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America's Cup: Challengers frustrated over continued Kiwi border ban despite exceptions

by Richard Gladwell, 21 May 03:31 PDT
American Magic prepares for a test sailing session - January 2020 - Pensacola, Florida. © Will Ricketson

The America's Cup Challenger's frustration with being unable to get answers on their entry process into New Zealand in July/August, boiled over today in the lead item in the mainstream sports news.

Currently New Zealand has closed borders - a measure necessary to get the spread of the coronavirus under control.

However now the country reports zero new cases and the five week long lockdown measures are being eased.

Following the cancellation of the two America's Cup World Series regattas in Cagliari and Portsmouth, three teams are looking to re-organise their programs around an earlier entry into New Zealand to build up for the now third America's Cup World Series Regatta in Auckland in mid-December, followed by the start of the Prada Cup or Challenger Selection Series in mid-January 2021.

Already the teams have invested in coming to Auckland with American Magic, loading an AC75 and containers this week for Auckland. INEOS Team UK are well advanced with their base construction in Auckland at a cost reported as $7million.

The story was lead item on the prime-time sports news in New Zealand with Skype interviews with INEOS Team UK's Grant Simmer and NYYC American Magic's Terry Hutchinson.

Earlier in the day, Grant Robertson, Minister of Finance and Minister of Sport, revealed that despite the official policy of closed borders the NZ Government did have the ability, and had made exceptions. "There was an urgent need to fix a gas pipeline, and they needed specialists. We can grant exemptions for that kind of thing," Robertson said. "Now we have to say as we move down the alert levels - "what do we do for the likes of the America's Cup?".

"That work is underway and we have been talking to Team New Zealand and we hope to have some announcements to make about that soon."

When questioned by Magic Talk's Peter Williams, a highly experienced sports commentator, as to the meaning of "soon"? "Within the next month?", Williams asked.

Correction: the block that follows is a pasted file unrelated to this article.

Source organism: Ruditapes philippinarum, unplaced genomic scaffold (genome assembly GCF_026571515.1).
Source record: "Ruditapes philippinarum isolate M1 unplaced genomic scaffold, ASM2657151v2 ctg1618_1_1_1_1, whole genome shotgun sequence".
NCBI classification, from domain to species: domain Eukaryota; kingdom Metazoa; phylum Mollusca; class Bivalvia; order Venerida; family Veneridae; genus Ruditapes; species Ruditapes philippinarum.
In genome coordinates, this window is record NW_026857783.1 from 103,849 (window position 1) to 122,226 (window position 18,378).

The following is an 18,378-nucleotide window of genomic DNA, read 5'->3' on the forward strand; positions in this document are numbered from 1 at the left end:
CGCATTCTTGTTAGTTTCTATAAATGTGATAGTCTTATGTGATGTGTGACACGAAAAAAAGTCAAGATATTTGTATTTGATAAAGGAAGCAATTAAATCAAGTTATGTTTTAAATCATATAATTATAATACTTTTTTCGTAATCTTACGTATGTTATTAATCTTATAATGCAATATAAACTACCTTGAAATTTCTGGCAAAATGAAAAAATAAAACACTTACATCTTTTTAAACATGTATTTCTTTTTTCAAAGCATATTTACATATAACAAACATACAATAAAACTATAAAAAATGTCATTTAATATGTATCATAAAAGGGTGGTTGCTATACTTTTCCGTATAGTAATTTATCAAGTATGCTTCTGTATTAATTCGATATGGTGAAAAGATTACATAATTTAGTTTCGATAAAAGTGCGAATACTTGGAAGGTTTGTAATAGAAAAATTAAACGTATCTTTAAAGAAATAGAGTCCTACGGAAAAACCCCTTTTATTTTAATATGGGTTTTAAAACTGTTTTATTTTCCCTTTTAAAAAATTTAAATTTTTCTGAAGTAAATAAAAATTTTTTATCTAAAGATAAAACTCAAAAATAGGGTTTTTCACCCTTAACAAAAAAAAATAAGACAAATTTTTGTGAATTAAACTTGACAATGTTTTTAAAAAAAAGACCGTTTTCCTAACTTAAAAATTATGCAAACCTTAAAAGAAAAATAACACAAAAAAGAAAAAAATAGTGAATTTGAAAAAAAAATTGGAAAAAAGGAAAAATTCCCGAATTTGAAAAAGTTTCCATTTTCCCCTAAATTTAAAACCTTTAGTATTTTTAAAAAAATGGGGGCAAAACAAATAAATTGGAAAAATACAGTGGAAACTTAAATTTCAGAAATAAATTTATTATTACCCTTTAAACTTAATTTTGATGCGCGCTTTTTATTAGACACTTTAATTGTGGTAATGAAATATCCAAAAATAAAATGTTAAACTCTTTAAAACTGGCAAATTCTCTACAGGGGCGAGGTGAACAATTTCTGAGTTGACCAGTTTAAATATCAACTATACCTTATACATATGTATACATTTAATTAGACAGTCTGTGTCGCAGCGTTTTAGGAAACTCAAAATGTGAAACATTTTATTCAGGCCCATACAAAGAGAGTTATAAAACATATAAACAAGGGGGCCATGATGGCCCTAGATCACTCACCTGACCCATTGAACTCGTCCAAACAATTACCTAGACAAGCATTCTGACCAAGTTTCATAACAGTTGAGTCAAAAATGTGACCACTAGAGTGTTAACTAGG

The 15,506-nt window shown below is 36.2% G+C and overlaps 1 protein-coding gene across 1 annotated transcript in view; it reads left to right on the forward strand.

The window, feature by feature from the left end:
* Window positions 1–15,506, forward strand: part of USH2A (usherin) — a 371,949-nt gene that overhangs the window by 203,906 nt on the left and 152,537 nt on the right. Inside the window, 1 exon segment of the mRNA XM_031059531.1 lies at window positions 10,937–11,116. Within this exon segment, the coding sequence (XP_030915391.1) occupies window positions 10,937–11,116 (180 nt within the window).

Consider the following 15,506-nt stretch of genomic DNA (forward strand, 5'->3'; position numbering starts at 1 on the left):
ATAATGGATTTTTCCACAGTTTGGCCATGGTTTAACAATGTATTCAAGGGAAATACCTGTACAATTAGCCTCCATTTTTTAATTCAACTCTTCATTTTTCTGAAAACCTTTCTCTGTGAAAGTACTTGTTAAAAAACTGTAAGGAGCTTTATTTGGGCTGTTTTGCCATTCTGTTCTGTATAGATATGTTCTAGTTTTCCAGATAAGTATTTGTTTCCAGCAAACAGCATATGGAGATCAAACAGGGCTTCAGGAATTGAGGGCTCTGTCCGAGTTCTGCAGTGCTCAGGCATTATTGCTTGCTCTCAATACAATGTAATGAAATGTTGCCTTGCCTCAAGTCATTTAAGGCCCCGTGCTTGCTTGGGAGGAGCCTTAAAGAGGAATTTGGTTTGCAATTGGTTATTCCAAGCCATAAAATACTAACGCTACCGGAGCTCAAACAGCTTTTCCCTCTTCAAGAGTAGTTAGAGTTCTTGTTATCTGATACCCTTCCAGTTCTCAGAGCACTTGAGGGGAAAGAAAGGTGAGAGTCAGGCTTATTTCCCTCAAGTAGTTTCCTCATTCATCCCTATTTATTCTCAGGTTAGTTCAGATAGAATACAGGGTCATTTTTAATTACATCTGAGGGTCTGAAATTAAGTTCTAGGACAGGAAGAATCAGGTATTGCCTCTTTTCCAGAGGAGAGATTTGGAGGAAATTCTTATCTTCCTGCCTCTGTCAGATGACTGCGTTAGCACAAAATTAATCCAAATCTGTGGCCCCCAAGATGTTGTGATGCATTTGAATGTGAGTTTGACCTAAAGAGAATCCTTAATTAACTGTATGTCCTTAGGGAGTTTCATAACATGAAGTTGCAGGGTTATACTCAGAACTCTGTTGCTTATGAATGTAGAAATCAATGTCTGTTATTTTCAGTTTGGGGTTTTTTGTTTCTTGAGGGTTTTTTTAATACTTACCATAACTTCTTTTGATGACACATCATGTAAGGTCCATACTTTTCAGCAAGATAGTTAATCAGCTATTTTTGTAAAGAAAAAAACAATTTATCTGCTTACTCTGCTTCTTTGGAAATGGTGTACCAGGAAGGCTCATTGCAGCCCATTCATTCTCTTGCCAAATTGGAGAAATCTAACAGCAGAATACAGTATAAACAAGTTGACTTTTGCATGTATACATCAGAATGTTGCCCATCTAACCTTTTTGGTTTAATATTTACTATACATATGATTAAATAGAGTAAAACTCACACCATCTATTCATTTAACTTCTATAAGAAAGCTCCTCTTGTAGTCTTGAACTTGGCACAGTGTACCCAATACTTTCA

"Obviously they [the teams] want to be in here in the next couple of months. We need to be able to at least give them a response before that time.

"As I said we are working through that, and not just for the America's Cup. I know it is an important event for New Zealand but we also have to have consistent criteria."

Several other major world championships for womens cricket and rugby are also due to be held in New Zealand in 2021, and will have a greater national diversity than the three foreign nations represented in the America's Cup regattas.

Some America's Cup team members who hold NZ passports are believed to be be undergoing a 14-day government supervised quarantine in Auckland. If the so-called "Trans-Tasman" bubble is established between Australia and New Zealand, allowing quarantine free passage between Australia and New Zealand, then it is likely that Australian passport holders, like Luna Rossa's Jimmy Spithill could enter New Zealand without restriction.

Last week a Bill was passed under urgency in the NZ Parliament pertaining to COVID-19 related immigration matters. It would appear to give the Minister of Immigration the power to revoke already issued visas to non-residents seeking to enter New Zealand, but not create an exceptional path for America's Cup teams and others associated with the event.

Emirates Team New Zealand are still awaiting the return of their AC75 from Italy - expected into Auckland in a couple of weeks. In the meantime testing and development continues in their 38ft test boat Te Kaahu, around the islands of the idyllic Hauraki Gulf.

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